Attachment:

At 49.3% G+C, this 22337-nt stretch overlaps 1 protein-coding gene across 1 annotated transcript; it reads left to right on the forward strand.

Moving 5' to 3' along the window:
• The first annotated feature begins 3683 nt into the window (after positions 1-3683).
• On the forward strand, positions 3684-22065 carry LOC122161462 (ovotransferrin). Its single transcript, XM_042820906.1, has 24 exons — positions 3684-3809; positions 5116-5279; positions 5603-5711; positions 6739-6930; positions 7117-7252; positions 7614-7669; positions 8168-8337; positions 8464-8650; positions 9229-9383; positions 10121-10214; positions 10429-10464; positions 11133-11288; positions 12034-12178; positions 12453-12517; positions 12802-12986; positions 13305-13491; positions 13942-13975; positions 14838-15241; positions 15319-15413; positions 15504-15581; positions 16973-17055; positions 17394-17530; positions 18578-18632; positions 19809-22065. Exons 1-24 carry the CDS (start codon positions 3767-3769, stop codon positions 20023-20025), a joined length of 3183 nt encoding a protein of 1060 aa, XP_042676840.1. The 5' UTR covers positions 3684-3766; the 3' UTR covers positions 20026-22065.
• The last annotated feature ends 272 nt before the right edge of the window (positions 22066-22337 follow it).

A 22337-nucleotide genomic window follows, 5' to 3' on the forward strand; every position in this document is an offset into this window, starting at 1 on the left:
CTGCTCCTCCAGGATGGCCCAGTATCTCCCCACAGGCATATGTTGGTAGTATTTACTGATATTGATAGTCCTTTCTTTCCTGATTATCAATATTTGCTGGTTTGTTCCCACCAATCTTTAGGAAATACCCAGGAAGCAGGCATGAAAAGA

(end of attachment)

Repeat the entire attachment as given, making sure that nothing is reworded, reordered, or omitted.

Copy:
At 49.3% G+C, this 22337-nt stretch overlaps 1 protein-coding gene across 1 annotated transcript; it reads left to right on the forward strand.

Moving 5' to 3' along the window:
• The first annotated feature begins 3683 nt into the window (after positions 1-3683).
• On the forward strand, positions 3684-22065 carry LOC122161462 (ovotransferrin). Its single transcript, XM_042820906.1, has 24 exons — positions 3684-3809; positions 5116-5279; positions 5603-5711; positions 6739-6930; positions 7117-7252; positions 7614-7669; positions 8168-8337; positions 8464-8650; positions 9229-9383; positions 10121-10214; positions 10429-10464; positions 11133-11288; positions 12034-12178; positions 12453-12517; positions 12802-12986; positions 13305-13491; positions 13942-13975; positions 14838-15241; positions 15319-15413; positions 15504-15581; positions 16973-17055; positions 17394-17530; positions 18578-18632; positions 19809-22065. Exons 1-24 carry the CDS (start codon positions 3767-3769, stop codon positions 20023-20025), a joined length of 3183 nt encoding a protein of 1060 aa, XP_042676840.1. The 5' UTR covers positions 3684-3766; the 3' UTR covers positions 20026-22065.
• The last annotated feature ends 272 nt before the right edge of the window (positions 22066-22337 follow it).

A 22337-nucleotide genomic window follows, 5' to 3' on the forward strand; every position in this document is an offset into this window, starting at 1 on the left:
CTGCTCCTCCAGGATGGCCCAGTATCTCCCCACAGGCATATGTTGGTAGTATTTACTGATATTGATAGTCCTTTCTTTCCTGATTATCAATATTTGCTGGTTTGTTCCCACCAATCTTTAGGAAATACCCAGGAAGCAGGCATGAAAAGA